Electronic Theses and Dissertations

Date of Award


Document Type


Degree Name

M.S. in Pharmaceutical Science


Pharmaceutics and Drug Delivery

First Advisor

Michael A. Repka

Second Advisor

S. Narasimha Murthy

Third Advisor

Samir A. Ross

Relational Format



The objective of the current study was to investigate the processability of Aquasolve™ HPMC-AS LG via hot-melt extrusion, and to examine the effect of pressurized carbon dioxide (P-CO2) on the physico-mechanical properties of Efavirenz (EFA)-loaded extrudates (EXT). EFA is as a poorly water-soluble drug and HPMC-AS LG was chosen as a carrier for this study. To optimize the process parameters and formulations, various physical mixtures were prepared with the following composition: EFA (30-40-50% w/w) and HPMC-AS LG (70-60-50 % w/w) respectively. Physical mixtures were extruded through the co-rotating twin-screw extruder (16mm Prism Euro Lab, Thermo Fisher Scientific) utilizing a standard screw configuration. P-CO 2 was injected into eight zone of extruder using a high-pressure regulator connected to flexible stainless-steel hose with armor casing. The thermal characterization of extrudates was obtained by using differential scanning calorimetry (DSC) and thermal gravimetric analysis (TGA). A scanning electron microscopy (SEM) was conducted to study morphology and porosity of formulations. The macroscopic morphology changed to a foam-like structure, resulting in increased specific surface area, porosity and dissolution rate. Thus, HPMC-AS LG extrudates with P-CO2 injection exhibited relatively higher dissolution rate than extrudates without P-CO2. Additionally, HPMC-AS LG was able to physically and chemically stabilize the amorphous state of high-loading EFA in the extrudates. The milling efficiency was improved for extrudates with P-CO2 injection due to porous nature and morphology changes.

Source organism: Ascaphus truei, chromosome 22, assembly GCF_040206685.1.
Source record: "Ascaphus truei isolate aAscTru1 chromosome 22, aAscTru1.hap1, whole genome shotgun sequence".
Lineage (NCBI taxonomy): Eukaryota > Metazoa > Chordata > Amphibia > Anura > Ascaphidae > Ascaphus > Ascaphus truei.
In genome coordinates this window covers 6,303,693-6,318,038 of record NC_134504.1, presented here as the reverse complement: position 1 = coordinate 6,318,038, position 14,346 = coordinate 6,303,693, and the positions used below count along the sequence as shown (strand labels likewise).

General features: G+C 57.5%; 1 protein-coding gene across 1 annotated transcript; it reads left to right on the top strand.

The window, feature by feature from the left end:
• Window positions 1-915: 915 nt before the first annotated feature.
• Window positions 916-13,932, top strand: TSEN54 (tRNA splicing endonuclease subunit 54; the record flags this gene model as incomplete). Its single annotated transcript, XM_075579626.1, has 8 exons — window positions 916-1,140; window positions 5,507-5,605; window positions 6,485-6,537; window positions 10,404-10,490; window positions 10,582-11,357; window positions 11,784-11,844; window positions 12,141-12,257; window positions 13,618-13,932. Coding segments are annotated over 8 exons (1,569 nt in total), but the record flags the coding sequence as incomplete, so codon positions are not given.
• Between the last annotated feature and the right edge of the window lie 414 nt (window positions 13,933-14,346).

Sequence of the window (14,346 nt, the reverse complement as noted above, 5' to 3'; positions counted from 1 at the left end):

Emphasis: Pharmaceutics



To view the content in your browser, please download Adobe Reader or, alternately,
you may Download the file to your hard drive.

NOTE: The latest versions of Adobe Reader do not support viewing PDF files within Firefox on Mac OS and if you are using a modern (Intel) Mac, there is no official plugin for viewing PDF files within the browser window.